I love Hank Pym. He’s one of those wonderfully flawed and ultimately very “human” characters that are oftentimes scarce in mainstream comic books. Of course, sometimes it’s hard to love him, but I think that’s what makes him such an interesting character. Anyway, the sad truth is that up until now I had absolutely no representation of his Ant-Man persona in my collection. But now, thanks to the new Marvel Infinite Series, I finally have me an Ant-Man figure. And thanks to the wonders of Pym Particles, he’s a figure that can fit in with my Universe, Legends, and hell even my Hot Toys Marvel figures.
There’s the packaging and I’m still not a fan. There’s no craft of presentation here. All this does is protect the figure and allow you to get a good look at what you’re buying. As far as I’m concerned Hasbro might as well dropped it into a Ziploc bag and wrote Ant-Man on it. Blah!
Ant-Man makes use of the same slender buck that Hasbro used for their previous Hank Pym figure, Yellowjacket. This is also one of those figures that rely almost entirely on paint apps for the costume details. In this case, you get his red costume with blue and black deco and there’s an effective use shading to give the outfit a little more depth. Yes, from the neck down Ant-Man is an extremely simple figure, but in the case of this character it certainly works. Articulation consists of ball joints in the neck, chest, shoulders, hips, and ankles. The arms feature hinged elbows and swivels in the biceps. The legs have double hinged knees and swivels in the thighs.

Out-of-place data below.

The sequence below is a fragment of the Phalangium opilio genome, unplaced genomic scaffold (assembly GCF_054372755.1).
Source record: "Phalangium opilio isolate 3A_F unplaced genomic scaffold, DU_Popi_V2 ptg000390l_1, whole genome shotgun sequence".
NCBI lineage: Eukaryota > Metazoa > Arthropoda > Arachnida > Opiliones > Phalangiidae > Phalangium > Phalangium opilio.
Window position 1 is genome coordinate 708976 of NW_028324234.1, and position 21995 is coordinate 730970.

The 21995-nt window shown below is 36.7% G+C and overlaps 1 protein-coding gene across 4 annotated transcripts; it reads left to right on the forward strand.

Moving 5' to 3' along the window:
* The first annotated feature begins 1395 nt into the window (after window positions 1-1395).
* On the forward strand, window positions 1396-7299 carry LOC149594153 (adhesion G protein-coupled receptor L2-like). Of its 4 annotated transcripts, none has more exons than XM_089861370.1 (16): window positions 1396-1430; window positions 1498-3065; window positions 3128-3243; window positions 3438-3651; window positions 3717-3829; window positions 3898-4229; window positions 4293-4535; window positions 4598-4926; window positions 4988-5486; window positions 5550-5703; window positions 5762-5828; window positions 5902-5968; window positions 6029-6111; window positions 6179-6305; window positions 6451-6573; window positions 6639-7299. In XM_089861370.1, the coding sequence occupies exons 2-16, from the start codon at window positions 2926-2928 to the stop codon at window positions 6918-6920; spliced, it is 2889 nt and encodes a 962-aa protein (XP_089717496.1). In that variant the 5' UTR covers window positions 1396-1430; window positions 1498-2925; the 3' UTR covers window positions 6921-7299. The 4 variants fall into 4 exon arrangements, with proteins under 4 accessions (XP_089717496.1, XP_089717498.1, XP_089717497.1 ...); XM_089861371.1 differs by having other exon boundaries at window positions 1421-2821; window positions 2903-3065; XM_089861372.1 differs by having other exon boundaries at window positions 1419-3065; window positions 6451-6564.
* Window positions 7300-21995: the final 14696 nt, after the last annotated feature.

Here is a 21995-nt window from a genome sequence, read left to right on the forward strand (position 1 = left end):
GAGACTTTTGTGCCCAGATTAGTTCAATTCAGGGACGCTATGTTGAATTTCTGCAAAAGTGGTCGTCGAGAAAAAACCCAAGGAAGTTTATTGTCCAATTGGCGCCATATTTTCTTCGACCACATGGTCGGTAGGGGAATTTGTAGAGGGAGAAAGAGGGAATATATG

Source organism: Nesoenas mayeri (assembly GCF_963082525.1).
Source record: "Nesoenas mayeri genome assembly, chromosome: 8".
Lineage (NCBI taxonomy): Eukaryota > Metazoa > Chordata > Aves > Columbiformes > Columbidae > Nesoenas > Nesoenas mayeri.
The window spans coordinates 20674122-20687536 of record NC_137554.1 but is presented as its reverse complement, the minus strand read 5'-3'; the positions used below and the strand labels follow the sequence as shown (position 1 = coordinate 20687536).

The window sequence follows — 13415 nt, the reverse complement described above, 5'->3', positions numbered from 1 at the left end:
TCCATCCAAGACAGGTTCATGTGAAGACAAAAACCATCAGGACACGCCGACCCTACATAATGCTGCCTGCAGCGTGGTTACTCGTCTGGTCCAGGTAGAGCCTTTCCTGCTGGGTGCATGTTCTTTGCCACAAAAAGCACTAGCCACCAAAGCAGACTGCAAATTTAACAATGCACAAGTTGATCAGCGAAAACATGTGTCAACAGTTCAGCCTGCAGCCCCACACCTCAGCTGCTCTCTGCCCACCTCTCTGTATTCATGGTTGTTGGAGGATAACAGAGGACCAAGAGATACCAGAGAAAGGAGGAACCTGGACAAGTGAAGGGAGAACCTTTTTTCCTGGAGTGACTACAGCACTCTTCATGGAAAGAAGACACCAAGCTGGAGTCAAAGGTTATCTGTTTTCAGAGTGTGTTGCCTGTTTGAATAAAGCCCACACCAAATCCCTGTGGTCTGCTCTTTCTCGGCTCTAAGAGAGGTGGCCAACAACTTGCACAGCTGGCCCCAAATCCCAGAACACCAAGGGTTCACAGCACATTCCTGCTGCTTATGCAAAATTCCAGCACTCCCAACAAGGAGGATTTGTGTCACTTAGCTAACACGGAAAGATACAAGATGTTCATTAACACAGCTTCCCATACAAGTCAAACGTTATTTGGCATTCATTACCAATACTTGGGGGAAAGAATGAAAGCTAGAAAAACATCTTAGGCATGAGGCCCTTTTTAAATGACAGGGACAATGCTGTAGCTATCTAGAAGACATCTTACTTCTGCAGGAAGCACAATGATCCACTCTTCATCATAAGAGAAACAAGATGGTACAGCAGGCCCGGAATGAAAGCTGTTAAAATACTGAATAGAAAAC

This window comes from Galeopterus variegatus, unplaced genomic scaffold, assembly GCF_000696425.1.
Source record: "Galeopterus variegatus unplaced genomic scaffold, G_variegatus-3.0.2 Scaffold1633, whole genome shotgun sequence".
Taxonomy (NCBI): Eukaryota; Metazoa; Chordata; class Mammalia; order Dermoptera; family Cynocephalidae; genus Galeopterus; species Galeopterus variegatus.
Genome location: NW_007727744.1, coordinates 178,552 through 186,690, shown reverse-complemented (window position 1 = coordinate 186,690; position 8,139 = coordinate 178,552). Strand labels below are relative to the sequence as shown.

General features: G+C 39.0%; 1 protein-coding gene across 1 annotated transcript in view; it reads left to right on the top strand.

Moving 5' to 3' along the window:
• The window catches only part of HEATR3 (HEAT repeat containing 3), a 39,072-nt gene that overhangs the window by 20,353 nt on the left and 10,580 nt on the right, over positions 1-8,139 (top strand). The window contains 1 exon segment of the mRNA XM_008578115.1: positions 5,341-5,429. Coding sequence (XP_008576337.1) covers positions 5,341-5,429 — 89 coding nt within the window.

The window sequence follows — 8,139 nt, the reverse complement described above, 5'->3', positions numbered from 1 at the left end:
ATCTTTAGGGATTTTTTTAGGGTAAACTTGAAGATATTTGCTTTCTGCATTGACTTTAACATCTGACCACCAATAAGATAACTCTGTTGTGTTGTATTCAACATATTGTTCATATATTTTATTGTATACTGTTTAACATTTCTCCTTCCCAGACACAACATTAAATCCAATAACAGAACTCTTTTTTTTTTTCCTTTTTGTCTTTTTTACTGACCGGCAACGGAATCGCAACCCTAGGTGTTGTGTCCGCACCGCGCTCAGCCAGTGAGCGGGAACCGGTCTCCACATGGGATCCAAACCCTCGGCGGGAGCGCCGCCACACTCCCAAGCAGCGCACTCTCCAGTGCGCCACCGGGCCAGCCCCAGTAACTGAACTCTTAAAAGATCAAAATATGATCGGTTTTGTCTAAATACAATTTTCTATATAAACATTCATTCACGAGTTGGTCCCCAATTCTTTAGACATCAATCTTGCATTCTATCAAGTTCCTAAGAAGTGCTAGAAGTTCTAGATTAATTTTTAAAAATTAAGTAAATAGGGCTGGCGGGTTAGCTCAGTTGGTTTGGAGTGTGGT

The head sculpt is where it’s all at. I’ve always the design of Ant-Man’s helmet and Hasbro did a nice job reproducing it here for the 3 ¾” scale. The front part of the mask is actually sculpted separately and permanently attached to the helmet. Having it separate from the face gives the portrait a lot of depth and credibility and I’m surprised to see something like that done in this scale. Even the deep set eyes are clearly defined and look great. Critics may take note of the lack of antennae. I don’t think that was an oversight, but rather just a concession that it would have been impractical to do them, make them look right and have them not break off.
Ant-Man comes with one accessory… himself! Yes, it’s a tiny little PCV version of himself, which features some remarkably good sculpting and paintwork for such a teeny little piece. I thought this was going to be the same pack-in that was included with the Marvel Universe Yellowjacket figure, but it’s actually brand new. It’s also something that I lost almost immediately after opening him up. It must have dropped onto the floor during the photo shoot and in my house anything that small that drops onto the floor instantly becomes the posession of the cat. Poor tiny Ant-Man no doubt currently resides in the kitty’s personal cave of trophies that is also sometimes known as “under the sofa.” Perhaps the little guy will find some ants under there to help him escape.
Ant-Man is one of those characters that was mighty high on my list for the Marvel Universe line and it’s good to see him finally getting the spotlight in the Infinite Series, especially when his film seems to be languishing in developmental purgatory. Speaking of which, it’s kind of odd to me that Hasbro went with Pym over Scott Lang, since it is the latter that will be taking on the mantle of Ant-Man in the movie, but I’m glad they did because finding out that Hank Pym wasn’t going to be the focus of the Ant-Man film really knocked it down a couple notches for me. Either way, as simple as this figure is, Hasbro did a fine job on him and it’s great to have him in my collection. Next time I revisit the Infinite Series we’ll check out Wasp!